He characterized the probe as a civil investigation. “We see no evidence of criminal intent in any manner,” he said.
In an interview after the presentation, Davis told the Star-Telegram that he had no knowledge of any reports in the hours prior to the explosion of a smell of gas in the area.
He said a final occupancy inspection by the city in March, just before the hotel opened, would have included gas service lines. He said there were no problems reported, and he was unaware of any problems related to construction.
That inspection report is among the records that the city has not yet released to the Star-Telegram.
Alleged negligence on the worksite
Plaintiffs in several of the recently filed lawsuits against Northland, Musume and Atmos Energy have claimed that negligence led to the explosion.
A lawsuit filed Thursday by a kitchen worker who was the most severely injured claims employees alerted hotel management of a natural gas odor before the blast but nothing was done.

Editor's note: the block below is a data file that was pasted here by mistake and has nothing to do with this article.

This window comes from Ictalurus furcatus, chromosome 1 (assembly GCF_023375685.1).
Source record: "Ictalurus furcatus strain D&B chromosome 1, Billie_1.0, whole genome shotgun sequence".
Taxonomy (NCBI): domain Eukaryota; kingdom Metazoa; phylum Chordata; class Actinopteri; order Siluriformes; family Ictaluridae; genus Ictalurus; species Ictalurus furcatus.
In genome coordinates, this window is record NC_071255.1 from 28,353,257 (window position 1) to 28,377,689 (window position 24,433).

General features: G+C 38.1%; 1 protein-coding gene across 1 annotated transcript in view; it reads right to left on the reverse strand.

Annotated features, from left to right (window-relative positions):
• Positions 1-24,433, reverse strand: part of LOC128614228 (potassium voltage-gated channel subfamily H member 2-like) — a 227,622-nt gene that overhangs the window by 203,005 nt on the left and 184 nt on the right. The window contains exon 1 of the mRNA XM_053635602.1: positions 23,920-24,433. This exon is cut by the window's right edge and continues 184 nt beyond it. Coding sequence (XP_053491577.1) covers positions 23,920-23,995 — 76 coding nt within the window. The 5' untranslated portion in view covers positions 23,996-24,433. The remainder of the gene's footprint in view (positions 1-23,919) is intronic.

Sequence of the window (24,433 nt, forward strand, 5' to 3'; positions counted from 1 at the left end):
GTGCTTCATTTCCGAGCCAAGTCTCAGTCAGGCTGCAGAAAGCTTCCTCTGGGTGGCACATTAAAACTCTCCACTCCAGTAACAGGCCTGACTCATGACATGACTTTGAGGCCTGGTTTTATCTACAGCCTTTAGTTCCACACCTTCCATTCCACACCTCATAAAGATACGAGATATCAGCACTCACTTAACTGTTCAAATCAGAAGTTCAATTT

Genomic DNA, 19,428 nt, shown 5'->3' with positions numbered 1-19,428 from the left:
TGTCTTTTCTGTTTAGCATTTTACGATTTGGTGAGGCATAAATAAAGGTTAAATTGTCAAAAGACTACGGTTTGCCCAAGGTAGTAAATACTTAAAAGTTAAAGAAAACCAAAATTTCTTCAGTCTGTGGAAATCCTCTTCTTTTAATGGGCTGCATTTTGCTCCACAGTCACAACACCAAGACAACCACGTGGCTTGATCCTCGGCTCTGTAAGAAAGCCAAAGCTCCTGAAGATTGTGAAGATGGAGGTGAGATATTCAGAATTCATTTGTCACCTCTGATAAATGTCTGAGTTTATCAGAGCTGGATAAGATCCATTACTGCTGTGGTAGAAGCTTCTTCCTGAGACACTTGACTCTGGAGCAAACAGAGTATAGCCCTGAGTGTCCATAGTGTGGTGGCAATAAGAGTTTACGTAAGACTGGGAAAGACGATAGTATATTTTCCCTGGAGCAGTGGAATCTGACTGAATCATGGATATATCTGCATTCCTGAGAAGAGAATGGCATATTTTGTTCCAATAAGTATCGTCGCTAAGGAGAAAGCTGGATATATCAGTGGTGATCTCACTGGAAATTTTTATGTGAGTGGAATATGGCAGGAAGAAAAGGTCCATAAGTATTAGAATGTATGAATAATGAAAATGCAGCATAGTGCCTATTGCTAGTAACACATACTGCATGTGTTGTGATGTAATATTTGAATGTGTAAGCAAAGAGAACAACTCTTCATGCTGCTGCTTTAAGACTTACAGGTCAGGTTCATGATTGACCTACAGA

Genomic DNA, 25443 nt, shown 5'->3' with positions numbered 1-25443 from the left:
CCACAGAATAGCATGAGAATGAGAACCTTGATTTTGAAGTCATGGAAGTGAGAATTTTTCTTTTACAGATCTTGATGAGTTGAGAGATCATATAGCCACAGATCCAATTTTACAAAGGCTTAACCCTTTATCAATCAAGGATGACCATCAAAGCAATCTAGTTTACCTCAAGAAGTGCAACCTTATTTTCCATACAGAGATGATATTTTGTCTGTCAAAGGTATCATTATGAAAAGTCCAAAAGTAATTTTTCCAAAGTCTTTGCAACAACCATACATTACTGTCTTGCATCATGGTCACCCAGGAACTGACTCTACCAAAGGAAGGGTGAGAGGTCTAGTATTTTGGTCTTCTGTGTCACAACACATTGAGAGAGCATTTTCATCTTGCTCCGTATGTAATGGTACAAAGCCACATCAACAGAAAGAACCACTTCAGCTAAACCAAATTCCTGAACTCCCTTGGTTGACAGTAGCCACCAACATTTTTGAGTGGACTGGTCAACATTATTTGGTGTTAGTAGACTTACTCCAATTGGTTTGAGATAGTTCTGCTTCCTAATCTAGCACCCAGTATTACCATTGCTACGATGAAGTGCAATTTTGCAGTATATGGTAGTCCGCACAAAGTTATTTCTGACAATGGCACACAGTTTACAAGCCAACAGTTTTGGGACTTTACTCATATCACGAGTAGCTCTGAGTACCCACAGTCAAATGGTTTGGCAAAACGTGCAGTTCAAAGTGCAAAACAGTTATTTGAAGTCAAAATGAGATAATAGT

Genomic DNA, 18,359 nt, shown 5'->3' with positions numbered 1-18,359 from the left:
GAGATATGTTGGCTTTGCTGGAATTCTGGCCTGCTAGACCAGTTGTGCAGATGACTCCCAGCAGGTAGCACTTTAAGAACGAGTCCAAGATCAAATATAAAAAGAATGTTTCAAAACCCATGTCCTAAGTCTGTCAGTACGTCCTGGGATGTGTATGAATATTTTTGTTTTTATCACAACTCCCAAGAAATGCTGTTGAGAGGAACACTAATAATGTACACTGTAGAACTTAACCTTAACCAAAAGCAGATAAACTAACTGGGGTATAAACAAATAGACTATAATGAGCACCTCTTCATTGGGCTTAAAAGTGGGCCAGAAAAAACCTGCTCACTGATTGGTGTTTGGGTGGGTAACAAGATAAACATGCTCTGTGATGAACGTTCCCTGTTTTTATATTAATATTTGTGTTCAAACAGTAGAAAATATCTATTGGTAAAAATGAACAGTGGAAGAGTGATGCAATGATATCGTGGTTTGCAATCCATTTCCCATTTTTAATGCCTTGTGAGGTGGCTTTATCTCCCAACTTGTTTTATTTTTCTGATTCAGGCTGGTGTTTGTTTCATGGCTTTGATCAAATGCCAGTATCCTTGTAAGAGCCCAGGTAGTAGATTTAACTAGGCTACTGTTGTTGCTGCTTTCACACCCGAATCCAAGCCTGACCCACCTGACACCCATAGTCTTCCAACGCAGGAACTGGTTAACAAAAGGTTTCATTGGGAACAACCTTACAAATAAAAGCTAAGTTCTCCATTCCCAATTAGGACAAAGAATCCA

Another suit filed last week levels accusations of “failing to properly supervise the maintenance and construction of the hotel.”
A lawsuit brought by hotel worker Jose Mira, who described the explosion to the Star-Telegram in the minutes after the blast, accuses the defendants of “failing to timely observe and inspect the work-related project in order to correct any unsafe practice or condition.”
Another lawsuit brought by 10 others claims gross negligence on the part of Northland, Sandman Hotels, Atmos Energy and Musume owner Rock Libations. The suit claims the defendants are liable due to improper use, maintenance and transportation of natural gas utilities and a failure to implement, enforce and follow policies, procedures and guidelines for natural gas utility safety.
Chanthachone and the other former employees interviewed by the Star-Telegram said they witnessed what they believed to be negligent practices with piping as well.